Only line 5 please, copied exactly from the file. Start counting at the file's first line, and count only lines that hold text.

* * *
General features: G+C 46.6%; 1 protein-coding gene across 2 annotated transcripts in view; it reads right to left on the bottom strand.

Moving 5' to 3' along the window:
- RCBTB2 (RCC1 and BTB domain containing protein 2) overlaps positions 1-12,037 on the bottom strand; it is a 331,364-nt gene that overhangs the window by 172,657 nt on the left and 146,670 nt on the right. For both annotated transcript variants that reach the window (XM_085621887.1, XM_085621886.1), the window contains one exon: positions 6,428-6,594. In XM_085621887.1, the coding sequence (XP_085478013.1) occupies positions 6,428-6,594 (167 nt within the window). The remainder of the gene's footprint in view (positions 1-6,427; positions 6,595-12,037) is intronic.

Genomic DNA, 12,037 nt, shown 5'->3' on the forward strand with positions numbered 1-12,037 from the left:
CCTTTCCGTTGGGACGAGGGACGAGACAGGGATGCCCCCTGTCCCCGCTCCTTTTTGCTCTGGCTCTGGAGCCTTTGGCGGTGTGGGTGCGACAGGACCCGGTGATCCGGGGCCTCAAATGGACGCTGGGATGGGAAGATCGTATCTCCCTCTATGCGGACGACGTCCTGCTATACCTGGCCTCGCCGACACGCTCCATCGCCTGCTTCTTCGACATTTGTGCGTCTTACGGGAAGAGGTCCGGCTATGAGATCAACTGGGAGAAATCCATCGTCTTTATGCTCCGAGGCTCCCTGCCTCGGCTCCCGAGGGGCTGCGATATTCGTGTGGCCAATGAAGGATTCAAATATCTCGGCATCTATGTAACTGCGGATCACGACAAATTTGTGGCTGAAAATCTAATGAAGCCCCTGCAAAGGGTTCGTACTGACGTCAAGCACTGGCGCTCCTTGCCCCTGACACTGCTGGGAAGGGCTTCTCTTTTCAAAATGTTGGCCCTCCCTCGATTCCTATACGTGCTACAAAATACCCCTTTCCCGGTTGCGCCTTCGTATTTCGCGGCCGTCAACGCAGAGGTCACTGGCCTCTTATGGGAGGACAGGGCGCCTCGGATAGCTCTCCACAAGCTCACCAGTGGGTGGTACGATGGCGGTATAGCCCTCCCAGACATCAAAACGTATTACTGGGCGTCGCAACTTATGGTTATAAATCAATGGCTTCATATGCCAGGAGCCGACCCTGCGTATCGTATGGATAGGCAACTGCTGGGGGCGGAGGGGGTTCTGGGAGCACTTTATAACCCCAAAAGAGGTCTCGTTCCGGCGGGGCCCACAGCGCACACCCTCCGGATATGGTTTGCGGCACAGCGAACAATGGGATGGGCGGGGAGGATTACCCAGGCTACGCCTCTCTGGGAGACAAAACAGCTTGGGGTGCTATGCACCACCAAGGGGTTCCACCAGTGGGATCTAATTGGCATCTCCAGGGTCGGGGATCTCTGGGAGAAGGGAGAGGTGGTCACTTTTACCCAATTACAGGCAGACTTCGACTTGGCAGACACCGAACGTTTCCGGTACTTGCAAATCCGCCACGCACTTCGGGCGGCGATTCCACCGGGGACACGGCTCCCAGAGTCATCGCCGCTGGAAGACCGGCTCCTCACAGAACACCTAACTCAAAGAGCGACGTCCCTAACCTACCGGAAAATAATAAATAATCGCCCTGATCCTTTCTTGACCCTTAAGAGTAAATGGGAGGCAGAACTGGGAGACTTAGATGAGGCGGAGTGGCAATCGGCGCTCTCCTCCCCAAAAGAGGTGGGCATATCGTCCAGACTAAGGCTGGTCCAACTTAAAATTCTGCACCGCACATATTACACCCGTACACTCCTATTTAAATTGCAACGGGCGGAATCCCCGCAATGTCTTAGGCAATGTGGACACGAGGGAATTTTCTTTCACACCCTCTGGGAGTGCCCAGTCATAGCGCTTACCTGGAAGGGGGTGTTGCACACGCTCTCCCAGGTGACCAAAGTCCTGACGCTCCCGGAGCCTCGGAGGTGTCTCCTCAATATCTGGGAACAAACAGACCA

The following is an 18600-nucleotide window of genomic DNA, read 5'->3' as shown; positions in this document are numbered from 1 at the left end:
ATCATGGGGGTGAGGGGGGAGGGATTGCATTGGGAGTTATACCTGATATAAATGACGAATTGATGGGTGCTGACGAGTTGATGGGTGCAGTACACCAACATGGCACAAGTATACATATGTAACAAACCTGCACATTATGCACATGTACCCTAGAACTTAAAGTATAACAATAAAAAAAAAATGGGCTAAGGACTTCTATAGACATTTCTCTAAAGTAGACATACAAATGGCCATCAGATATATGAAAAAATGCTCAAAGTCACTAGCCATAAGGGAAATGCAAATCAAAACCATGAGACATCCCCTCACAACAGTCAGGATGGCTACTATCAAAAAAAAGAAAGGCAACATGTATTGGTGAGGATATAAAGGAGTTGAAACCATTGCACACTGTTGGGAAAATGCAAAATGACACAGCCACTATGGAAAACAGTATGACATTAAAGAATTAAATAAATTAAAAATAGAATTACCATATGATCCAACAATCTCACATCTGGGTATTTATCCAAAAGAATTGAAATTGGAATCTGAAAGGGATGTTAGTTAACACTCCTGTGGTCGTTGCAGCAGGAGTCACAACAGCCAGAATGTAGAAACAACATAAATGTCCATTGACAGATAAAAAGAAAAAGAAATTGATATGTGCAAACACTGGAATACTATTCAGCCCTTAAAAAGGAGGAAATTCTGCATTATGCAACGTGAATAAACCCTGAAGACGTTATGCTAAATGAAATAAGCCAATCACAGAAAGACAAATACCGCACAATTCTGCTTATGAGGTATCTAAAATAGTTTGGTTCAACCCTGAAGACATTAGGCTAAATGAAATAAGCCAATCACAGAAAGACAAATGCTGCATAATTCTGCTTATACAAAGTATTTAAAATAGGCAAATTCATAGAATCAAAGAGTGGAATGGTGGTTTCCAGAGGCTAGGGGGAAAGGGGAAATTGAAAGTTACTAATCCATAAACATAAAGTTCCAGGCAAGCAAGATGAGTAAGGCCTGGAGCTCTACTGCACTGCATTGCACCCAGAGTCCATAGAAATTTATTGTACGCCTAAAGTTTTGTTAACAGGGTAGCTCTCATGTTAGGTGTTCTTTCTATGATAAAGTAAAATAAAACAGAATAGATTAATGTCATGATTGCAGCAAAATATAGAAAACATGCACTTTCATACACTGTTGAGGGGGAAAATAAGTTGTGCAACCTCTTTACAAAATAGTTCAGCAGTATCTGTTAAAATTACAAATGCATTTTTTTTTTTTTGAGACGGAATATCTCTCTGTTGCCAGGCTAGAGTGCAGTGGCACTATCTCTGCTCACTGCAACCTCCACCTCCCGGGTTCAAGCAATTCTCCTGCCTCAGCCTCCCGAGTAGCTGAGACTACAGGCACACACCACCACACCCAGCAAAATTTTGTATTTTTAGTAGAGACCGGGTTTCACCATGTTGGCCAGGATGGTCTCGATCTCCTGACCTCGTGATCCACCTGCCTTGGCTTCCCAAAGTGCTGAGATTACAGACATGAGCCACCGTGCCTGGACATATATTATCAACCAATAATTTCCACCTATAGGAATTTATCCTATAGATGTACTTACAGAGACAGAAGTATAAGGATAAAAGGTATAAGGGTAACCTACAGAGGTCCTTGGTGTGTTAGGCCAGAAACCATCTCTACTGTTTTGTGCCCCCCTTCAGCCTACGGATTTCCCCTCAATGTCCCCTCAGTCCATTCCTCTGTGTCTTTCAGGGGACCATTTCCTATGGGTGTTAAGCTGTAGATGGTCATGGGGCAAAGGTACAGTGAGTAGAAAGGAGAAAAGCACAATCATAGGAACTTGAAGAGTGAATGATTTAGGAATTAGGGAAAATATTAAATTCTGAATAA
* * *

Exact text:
CCTTTCCGTTGGGACGAGGGACGAGACAGGGATGCCCCCTGTCCCCGCTCCTTTTTGCTCTGGCTCTGGAGCCTTTGGCGGTGTGGGTGCGACAGGACCCGGTGATCCGGGGCCTCAAATGGACGCTGGGATGGGAAGATCGTATCTCCCTCTATGCGGACGACGTCCTGCTATACCTGGCCTCGCCGACACGCTCCATCGCCTGCTTCTTCGACATTTGTGCGTCTTACGGGAAGAGGTCCGGCTATGAGATCAACTGGGAGAAATCCATCGTCTTTATGCTCCGAGGCTCCCTGCCTCGGCTCCCGAGGGGCTGCGATATTCGTGTGGCCAATGAAGGATTCAAATATCTCGGCATCTATGTAACTGCGGATCACGACAAATTTGTGGCTGAAAATCTAATGAAGCCCCTGCAAAGGGTTCGTACTGACGTCAAGCACTGGCGCTCCTTGCCCCTGACACTGCTGGGAAGGGCTTCTCTTTTCAAAATGTTGGCCCTCCCTCGATTCCTATACGTGCTACAAAATACCCCTTTCCCGGTTGCGCCTTCGTATTTCGCGGCCGTCAACGCAGAGGTCACTGGCCTCTTATGGGAGGACAGGGCGCCTCGGATAGCTCTCCACAAGCTCACCAGTGGGTGGTACGATGGCGGTATAGCCCTCCCAGACATCAAAACGTATTACTGGGCGTCGCAACTTATGGTTATAAATCAATGGCTTCATATGCCAGGAGCCGACCCTGCGTATCGTATGGATAGGCAACTGCTGGGGGCGGAGGGGGTTCTGGGAGCACTTTATAACCCCAAAAGAGGTCTCGTTCCGGCGGGGCCCACAGCGCACACCCTCCGGATATGGTTTGCGGCACAGCGAACAATGGGATGGGCGGGGAGGATTACCCAGGCTACGCCTCTCTGGGAGACAAAACAGCTTGGGGTGCTATGCACCACCAAGGGGTTCCACCAGTGGGATCTAATTGGCATCTCCAGGGTCGGGGATCTCTGGGAGAAGGGAGAGGTGGTCACTTTTACCCAATTACAGGCAGACTTCGACTTGGCAGACACCGAACGTTTCCGGTACTTGCAAATCCGCCACGCACTTCGGGCGGCGATTCCACCGGGGACACGGCTCCCAGAGTCATCGCCGCTGGAAGACCGGCTCCTCACAGAACACCTAACTCAAAGAGCGACGTCCCTAACCTACCGGAAAATAATAAATAATCGCCCTGATCCTTTCTTGACCCTTAAGAGTAAATGGGAGGCAGAACTGGGAGACTTAGATGAGGCGGAGTGGCAATCGGCGCTCTCCTCCCCAAAAGAGGTGGGCATATCGTCCAGACTAAGGCTGGTCCAACTTAAAATTCTGCACCGCACATATTACACCCGTACACTCCTATTTAAATTGCAACGGGCGGAATCCCCGCAATGTCTTAGGCAATGTGGACACGAGGGAATTTTCTTTCACACCCTCTGGGAGTGCCCAGTCATAGCGCTTACCTGGAAGGGGGTGTTGCACACGCTCTCCCAGGTGACCAAAGTCCTGACGCTCCCGGAGCCTCGGAGGTGTCTCCTCAATATCTGGGAACAAACAGACCA